Waatea News Update

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Location: Auckland, New Zealand

Thursday, June 10, 2010

Champions sought for Whanau Ora governance

The Whanau Ora governance Group is on the look-out for local champions who can oversee the programme at the regional level and guide its future development.

Group chair Rob Cooper from Ngati Hine says the success of the new delivery model for health and welfare services depends on its responsiveness to local needs and conditions.

He says the members of the regional leadership groups, who will sit alongside officials from the Health and Social Development ministries and Te Puni Kokiri, will be chosen over the next month.

“We want people who understand what is going on in the current environment and can help to do something about it, people who have got strong community involvement, not merely to sustain if you like the food parcel programmes but to find ways the elimination of those can become central to government policy positions,” Mr Cooper says.

The nominations for the three year positions are being managed by Te Puni Kokiri.


Kaitiaki iwi are talking with Horizons Regional Council on how they can help manage and clean up the Manawatu River.

Maori Party co-leader Tariana Turia the council needs to work with iwi now and not wait for settlement.

Danielle Harris from Rangitaane, which is part of the Manuwatu leaders forum alongside Ngati Raukawa and Ngati Kauwhata, says iwi are already talking with the council on river issues.

“The mauri is very much affected at the moment by the level of pollution in our river and we are working quite positively with the Horizons Regional Council to seek to redress some of the water quality issues assoc with the river and to ensure our cultural goals with regard to the river are catered for and looked after,” Ms Harris says.

Rangitane's current negotiations with the Office of Treaty Settlements also include questions of river management.

The Child Poverty Action Group says tamariki Maori would benefit from the establishment of a cabinet post with responsibility for children.

Spokesperson Innes Asher says New Zealand spends about half what it should on children under six.

She says the suggestion of a dedicated minister for children, which was included in a new report by the Public Health Advisory Committee, makes sense.

“It's of particularly relevance to Maori because proportionately more Maori kids could have improved health and well being than they currently have and if we look at child health statistics for example, diseases are on average at least twice the European rates and with some conditions more than twice higher than that,” Professor Asher says.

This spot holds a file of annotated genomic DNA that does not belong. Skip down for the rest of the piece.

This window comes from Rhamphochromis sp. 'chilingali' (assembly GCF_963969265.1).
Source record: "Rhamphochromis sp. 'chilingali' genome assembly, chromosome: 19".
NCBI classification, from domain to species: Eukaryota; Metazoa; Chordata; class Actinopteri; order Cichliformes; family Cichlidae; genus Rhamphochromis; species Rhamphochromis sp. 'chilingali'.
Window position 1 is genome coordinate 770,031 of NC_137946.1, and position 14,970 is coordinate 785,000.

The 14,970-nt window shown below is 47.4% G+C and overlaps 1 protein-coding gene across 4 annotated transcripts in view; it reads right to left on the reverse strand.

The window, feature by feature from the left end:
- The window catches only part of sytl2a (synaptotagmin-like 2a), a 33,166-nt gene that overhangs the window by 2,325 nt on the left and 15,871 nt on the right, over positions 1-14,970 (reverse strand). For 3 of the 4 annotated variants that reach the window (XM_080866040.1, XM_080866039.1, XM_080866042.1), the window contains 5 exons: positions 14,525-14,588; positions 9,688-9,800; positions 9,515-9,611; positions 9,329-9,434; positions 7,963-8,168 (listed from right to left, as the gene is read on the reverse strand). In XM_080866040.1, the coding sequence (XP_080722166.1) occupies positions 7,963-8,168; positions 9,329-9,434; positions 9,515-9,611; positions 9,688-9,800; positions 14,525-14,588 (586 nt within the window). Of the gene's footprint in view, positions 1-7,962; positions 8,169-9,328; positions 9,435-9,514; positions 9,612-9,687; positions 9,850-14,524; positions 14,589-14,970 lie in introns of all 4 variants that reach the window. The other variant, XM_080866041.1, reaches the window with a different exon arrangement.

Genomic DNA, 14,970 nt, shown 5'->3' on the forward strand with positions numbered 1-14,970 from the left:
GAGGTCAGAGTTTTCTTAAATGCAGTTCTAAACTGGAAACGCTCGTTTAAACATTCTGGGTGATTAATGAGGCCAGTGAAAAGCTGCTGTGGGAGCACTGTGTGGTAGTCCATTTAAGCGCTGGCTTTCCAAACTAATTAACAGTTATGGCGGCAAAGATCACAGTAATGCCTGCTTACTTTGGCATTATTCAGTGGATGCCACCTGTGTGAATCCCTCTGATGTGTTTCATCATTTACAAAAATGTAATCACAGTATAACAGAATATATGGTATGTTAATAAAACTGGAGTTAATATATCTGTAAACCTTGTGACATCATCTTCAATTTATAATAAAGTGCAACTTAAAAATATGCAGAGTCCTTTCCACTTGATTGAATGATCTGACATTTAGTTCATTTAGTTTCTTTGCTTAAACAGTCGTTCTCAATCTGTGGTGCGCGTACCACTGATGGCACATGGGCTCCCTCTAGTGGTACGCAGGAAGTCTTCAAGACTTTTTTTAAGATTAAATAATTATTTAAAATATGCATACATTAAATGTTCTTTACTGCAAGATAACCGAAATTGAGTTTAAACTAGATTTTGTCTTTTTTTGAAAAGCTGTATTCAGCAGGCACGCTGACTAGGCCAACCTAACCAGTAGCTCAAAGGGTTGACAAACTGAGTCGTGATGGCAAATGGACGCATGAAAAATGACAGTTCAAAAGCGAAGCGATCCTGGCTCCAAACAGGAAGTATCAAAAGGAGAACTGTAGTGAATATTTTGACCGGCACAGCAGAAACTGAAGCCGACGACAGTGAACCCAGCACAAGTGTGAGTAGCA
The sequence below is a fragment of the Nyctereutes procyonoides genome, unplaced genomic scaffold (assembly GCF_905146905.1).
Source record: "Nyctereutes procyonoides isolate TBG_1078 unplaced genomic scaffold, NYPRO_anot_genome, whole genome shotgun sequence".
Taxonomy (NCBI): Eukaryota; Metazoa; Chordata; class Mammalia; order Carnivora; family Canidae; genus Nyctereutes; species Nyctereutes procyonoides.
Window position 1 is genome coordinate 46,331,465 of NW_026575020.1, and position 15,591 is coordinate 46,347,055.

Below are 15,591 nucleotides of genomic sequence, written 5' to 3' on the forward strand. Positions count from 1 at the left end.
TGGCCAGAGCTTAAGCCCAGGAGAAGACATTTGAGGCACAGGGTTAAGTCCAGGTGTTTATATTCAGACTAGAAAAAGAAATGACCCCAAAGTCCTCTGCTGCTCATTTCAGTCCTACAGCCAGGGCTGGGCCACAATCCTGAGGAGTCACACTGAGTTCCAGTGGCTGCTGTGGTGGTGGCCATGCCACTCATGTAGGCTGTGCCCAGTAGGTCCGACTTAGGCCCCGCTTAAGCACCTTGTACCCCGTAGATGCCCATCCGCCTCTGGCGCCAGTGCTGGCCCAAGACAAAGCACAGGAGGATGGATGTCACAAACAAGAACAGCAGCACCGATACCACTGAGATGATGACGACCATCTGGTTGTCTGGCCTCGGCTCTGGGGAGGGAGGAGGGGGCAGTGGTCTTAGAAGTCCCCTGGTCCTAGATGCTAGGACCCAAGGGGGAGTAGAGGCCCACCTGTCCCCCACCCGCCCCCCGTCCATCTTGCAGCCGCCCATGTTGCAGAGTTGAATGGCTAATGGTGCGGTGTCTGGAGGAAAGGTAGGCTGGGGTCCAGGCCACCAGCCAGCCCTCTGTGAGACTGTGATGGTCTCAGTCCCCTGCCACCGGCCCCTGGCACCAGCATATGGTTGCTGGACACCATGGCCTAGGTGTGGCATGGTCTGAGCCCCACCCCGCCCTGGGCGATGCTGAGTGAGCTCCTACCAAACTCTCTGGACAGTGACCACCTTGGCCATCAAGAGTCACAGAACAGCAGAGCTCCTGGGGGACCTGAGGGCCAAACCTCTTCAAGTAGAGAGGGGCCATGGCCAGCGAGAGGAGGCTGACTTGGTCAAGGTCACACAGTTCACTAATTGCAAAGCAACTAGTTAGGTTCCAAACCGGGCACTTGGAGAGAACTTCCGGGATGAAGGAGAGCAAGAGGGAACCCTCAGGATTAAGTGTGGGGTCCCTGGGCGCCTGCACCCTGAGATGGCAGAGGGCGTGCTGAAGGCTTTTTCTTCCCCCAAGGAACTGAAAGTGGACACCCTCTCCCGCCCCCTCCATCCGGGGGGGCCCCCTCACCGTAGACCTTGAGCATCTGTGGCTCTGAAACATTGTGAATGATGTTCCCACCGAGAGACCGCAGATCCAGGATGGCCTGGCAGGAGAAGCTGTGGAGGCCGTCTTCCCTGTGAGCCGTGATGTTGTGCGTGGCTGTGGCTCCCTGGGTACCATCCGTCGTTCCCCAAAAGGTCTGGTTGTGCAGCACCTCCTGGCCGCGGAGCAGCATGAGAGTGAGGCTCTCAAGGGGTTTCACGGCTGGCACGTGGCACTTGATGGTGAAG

A Minister for Children could fight in Cabinet for more resources for children who can't speak for themselves.


A leading constitutional scholar says vesting the foreshore and seabed in the Treaty of Waitangi could be the way to resolve current dispute between Crown and Maori.

The Government and the Iwi Leaders Forum are at odds over how to replace the Foreshore and Seabed Act, with Attorney General Chris Finlayson proposing the coastal zone be considered a public domain rather than being in Crown ownership, and the forum proposing the treaty partners share ownership.

Lawyer Alex Frame, a former director of the Treaty of Waitangi Policy Unit, says that's close to the idea he put in 2004 to the select committee considering the then-bill, where the treaty itself becomes the owner.

“It is not uncommon in common law for rights to be vested in, legal personality to be granted to things that aren’t people. For example which there is a series of Indian cases that recognise there is legal personality in Indian temple gods,” Dr Frame says.

Such legal fictions are the way bodies such as universities are given powers to enforce their rights, and they could allow balanced coastal management.


Maori and Pacific educators working in adult community education are looking at the unique cultural attributes they can bring to the profession.

Analiese Robertson, the chair of ACE Aotearoa, says the three day hui is looking at different ways of teaching and learning.

She says funding cuts mean new approaches are needed.

“When you've got no money you become really creative and we’ve had no money for a long time so it is about sharing some of the ways that we have been teaching and learning out in our communities specifically with adults but also looking at whanau methods, going to the people so it’s not necessarily they come to us. The learning environments might become their home,” Ms Robertson says.


Ticket sales are heavy for Saturday's opening of the Maori rugby centenary series in Whangarei.

New Zealand Maori take on a New Zealand Barbarians team at the new $18 million Northland Events Centre.

Northland Rugby Union chair Andrew Golightly says all covered seats are gone, but a few uncovered seats are still available.

“People are recognizing it’s a bit of a change to be part of Northland history and see it’s going to be a special game,” he says.

Mr Golightly predicts a crowd of around 25,000 if the weather in Whangarei is fine on Saturday as forecast.


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